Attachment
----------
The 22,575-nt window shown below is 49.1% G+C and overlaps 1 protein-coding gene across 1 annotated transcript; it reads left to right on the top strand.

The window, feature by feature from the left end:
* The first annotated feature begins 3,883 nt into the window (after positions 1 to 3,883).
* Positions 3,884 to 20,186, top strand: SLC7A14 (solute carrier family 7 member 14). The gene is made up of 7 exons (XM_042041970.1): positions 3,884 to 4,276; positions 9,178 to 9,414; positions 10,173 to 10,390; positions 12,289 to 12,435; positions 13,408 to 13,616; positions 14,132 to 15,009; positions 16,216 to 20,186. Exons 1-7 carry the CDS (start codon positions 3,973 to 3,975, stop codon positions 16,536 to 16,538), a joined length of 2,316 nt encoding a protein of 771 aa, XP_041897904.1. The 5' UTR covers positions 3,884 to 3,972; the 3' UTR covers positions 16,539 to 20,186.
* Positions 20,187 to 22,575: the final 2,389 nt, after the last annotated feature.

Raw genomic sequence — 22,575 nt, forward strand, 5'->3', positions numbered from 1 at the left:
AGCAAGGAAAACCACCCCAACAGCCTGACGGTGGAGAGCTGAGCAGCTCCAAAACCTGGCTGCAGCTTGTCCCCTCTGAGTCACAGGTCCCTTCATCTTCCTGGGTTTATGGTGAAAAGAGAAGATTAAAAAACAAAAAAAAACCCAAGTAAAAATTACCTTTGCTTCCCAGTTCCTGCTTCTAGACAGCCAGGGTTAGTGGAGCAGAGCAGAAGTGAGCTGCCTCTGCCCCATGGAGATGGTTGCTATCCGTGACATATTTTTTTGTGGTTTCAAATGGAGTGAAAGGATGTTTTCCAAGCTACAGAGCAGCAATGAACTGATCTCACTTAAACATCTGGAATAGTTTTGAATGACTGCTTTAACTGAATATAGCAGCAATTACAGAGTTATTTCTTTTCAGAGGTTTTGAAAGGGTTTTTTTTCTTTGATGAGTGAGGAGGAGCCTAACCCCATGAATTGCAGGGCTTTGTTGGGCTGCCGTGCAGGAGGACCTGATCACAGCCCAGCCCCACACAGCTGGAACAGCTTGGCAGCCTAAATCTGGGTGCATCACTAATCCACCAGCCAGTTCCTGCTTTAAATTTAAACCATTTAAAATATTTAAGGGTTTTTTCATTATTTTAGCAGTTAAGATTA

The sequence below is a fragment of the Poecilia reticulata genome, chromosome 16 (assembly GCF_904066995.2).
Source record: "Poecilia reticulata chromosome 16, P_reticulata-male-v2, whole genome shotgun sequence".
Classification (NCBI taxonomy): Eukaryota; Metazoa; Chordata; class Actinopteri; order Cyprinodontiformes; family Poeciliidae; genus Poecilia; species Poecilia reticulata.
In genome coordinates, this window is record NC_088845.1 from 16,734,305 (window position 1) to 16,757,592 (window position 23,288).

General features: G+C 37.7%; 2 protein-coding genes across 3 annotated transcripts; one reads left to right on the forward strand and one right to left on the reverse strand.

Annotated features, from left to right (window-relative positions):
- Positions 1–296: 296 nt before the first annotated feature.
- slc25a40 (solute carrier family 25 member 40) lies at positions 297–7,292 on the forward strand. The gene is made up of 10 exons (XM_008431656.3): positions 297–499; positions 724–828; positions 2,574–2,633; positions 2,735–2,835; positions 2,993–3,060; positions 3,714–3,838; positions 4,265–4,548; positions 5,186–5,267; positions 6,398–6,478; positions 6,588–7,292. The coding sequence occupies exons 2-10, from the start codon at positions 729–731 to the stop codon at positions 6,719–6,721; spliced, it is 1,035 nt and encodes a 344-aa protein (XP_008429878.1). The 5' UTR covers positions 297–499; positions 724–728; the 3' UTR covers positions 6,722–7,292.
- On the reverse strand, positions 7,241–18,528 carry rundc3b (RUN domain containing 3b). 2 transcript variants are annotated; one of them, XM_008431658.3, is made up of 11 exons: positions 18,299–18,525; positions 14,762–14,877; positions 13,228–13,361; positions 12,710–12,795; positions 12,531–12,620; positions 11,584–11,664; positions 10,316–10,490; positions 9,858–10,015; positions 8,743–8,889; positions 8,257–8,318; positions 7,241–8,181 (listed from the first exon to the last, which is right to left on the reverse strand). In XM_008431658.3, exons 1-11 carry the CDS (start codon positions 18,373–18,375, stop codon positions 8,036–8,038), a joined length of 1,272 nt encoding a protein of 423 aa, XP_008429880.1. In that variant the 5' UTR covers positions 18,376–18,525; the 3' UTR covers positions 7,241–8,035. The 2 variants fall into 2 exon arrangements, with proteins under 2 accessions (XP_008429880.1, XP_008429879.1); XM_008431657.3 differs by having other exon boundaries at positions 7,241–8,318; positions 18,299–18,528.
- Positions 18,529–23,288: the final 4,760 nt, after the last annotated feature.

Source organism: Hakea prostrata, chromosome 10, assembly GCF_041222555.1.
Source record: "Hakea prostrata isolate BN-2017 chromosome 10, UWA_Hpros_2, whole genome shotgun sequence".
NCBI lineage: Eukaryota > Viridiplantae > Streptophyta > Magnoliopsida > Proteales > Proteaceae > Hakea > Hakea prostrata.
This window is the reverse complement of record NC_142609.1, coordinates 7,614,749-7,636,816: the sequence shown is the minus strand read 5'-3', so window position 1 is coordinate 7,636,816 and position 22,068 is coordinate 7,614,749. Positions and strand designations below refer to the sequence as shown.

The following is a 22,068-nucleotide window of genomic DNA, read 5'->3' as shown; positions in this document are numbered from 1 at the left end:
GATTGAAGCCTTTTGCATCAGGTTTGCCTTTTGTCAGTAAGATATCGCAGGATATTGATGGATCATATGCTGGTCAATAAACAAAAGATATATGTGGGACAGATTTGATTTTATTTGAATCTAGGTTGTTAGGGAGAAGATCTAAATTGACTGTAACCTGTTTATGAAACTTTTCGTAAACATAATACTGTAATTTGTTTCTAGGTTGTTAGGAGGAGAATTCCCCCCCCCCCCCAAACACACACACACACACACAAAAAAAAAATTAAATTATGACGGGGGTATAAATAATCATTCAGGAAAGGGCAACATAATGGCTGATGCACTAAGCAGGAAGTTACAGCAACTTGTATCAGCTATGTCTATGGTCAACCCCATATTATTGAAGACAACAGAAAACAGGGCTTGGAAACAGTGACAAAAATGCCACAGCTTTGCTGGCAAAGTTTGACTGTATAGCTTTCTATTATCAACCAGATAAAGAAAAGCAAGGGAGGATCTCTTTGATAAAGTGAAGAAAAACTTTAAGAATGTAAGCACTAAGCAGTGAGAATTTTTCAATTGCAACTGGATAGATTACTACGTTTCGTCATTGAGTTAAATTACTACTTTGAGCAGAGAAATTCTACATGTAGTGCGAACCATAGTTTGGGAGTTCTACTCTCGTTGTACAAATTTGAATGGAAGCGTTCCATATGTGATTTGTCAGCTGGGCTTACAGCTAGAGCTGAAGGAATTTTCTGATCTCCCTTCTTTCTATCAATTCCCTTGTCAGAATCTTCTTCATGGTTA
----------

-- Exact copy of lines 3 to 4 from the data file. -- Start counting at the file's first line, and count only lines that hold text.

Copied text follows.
* The first annotated feature begins 3,883 nt into the window (after positions 1 to 3,883).
* Positions 3,884 to 20,186, top strand: SLC7A14 (solute carrier family 7 member 14). The gene is made up of 7 exons (XM_042041970.1): positions 3,884 to 4,276; positions 9,178 to 9,414; positions 10,173 to 10,390; positions 12,289 to 12,435; positions 13,408 to 13,616; positions 14,132 to 15,009; positions 16,216 to 20,186. Exons 1-7 carry the CDS (start codon positions 3,973 to 3,975, stop codon positions 16,536 to 16,538), a joined length of 2,316 nt encoding a protein of 771 aa, XP_041897904.1. The 5' UTR covers positions 3,884 to 3,972; the 3' UTR covers positions 16,539 to 20,186.